High-profile crypto leaders, including Ethereum co-founder Vitalik Buterin and Coinbase CEO Brian Armstrong, have expressed concerns over Singapore's stringent crypto laws, but crypto businesses operating in the country say they are encouraged by the regulators' cautious approach.

Buterin, in a Sunday interview, said that Singapore's "skeptical approach" to the asset class might not take the city-state anywhere near to being a crypto hub.

His remarks come after Singapore sought to cut down on retail-investor access to crypto trading in a move to reduce consumer risks from the highly volatile market.

The Monetary Authority of Singapore (MAS), the country's central bank, has been clear that it wants the city state to become a crypto hub.

"If a crypto hub is about experimenting with programmable money, applying digital assets for use cases or tokenizing financial assets to increase efficiency and reduce risk in financial transactions, yes, we want to be a crypto hub," MAS Managing Director Ravi Menon said in his opening speech at the Singapore Fintech Festival 2022.

"But if it is about trading and speculating in cryptocurrencies, that is not the kind of crypto hub we want to be," he added.

Singapore has often been referred the next crypto hub in Asia, particularly due to its spotless governance. However, it was "really hard to obtain a license to operate as a Digital Payment Token (DPT) service provider" in the island nation, said Yusho Liu, the CEO and co-founder of Coinhako.

The crypto exchange platform was granted a full license to provide DPT services under the Payment Services Act (PSA) by the MAS in May.

"We have been working in tandem with regulators to understand existing and upcoming requirements," Liu told International Business Times in an email. "One of the critical factors to our success in obtaining the license is Coinhako's adoption of a compliance-first approach since 2014."

Singapore opened its doors to crypto service providers in 2020, and since then, 180 firms have applied for a DPT license. Thirty of those applicants have withdrawn, including Binance, and two applications were rejected.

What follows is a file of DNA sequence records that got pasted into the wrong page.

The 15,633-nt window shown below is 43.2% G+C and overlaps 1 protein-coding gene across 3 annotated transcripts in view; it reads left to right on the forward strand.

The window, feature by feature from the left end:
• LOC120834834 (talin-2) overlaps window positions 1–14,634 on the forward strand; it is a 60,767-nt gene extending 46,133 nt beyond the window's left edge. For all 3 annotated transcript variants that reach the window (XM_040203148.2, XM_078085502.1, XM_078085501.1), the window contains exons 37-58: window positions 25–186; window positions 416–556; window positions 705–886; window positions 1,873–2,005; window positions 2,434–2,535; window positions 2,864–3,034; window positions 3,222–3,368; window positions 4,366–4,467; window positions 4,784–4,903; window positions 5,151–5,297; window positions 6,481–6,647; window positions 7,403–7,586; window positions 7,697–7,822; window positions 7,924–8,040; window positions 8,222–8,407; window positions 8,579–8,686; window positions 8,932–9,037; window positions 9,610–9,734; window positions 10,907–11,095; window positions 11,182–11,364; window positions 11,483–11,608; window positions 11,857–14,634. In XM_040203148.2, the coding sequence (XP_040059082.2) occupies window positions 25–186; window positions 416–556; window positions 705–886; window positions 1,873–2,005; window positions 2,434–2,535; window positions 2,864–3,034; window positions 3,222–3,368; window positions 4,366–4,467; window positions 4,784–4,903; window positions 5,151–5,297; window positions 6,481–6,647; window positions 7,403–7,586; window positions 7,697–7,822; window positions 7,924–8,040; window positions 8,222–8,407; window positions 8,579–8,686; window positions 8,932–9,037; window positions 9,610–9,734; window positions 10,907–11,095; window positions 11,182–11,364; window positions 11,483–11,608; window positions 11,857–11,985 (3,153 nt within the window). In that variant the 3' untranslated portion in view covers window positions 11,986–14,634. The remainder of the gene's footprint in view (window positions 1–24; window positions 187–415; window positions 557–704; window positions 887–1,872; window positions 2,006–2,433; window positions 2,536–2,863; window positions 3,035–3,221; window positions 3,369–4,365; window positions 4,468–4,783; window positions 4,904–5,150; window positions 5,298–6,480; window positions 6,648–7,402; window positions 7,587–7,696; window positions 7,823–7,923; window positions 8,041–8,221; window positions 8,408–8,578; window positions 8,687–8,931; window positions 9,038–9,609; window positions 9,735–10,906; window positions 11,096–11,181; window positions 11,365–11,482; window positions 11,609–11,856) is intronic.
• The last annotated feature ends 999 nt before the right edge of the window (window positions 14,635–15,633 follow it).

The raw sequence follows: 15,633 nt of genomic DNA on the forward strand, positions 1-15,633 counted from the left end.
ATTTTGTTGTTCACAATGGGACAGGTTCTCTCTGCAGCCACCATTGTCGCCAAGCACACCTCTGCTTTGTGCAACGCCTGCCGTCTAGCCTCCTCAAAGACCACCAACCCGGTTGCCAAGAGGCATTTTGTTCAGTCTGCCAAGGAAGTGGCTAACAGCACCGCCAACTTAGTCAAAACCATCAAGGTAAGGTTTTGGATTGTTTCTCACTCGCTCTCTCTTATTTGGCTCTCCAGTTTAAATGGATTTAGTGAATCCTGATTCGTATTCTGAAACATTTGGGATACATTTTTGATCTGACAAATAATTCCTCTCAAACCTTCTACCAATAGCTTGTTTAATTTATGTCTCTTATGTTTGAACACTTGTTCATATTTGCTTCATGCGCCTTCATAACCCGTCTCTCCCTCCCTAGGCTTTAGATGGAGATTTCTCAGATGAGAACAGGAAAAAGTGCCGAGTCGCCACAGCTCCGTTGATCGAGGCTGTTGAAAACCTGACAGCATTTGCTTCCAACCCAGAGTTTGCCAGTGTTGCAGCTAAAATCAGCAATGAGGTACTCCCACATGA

High Standards

"Singapore's standard is very high, and they will ask you to impose travel rules on your platform," Patrick Chiu, the founder of Hong Kong-based AP Capital, noted. The license terms and stipulations "aren't typical for global exchanges," Chiu told CoinDesk.

Travel rules are anti-money laundering (AML) conditions on both incoming and outgoing funds.

Coinhako's Liu said these "stringent regulations are intended to build a safer digital asset ecosystem in Singapore where user protection is safeguarded and prioritized." The recent crypto volatility issues, driven by the collapse of the FTX exchange, have fed fears and concerns amongst regulators, investors and crypto businesses.

Luno, another crypto exchange, which received an in-principle approval from MAS in April, also said that MAS's rules are "rigorous and high-quality."

"We think is necessary to ensure that the players issued a license are of quality governance to operate and offer services to Singapore customers," Sherry Goh, country manager, Luno Singapore, said in response to IBT's questions. "The advantages of having a regulated exchange are clear, from greater transparency to stronger safety and security provisions for investors," she added.

"Singapore places a more stringent approach compared to its counterparts with good intentions to protect consumers and mitigate risk-related concerns such as anti-money laundering risks," Goh continued.

The MAS recently introduced a couple of proposals aimed at managing retail access to crypto. Goh said these proposed measures are a "result of recent market downturn and events" that have impacted crypto investors not just in Singapore but globally.

"While we applaud MAS' proactiveness in addressing weaknesses in the system, we will be working on providing our thoughts — alongside the industry — to ensure that the eventual rollout of finalized regulations would not unnecessarily hamper the healthy development of the crypto market," she said.

The high license requirement standards in Singapore are easy to understand and have possibly deterred many of the common names in the crypto space from setting up shop in the country. The city state has also been troubled by a wave of recent high-profile controversies, largely driven by the crash of the stablecoin TerraUSD.

Earlier this year, crypto firm Three Arrows Capital decided to quit Singapore and move to Dubai. According to co-founder Su Zhu, Dubai's digital asset industry is "electric right now."

"For a while, Singapore was making pro-crypto decisions, but now something's changed course," Kyle Davies, the other co-founder of Three Arrows Capital, told CoinDesk.

The logo of the Monetary Authority of Singapore (MAS) is pictured at its building in Singapore in this February 21, 2013 file photo.
The logo of the Monetary Authority of Singapore (MAS) is pictured at its building in Singapore in this February 21, 2013 file photo. Reuters / Edgar Su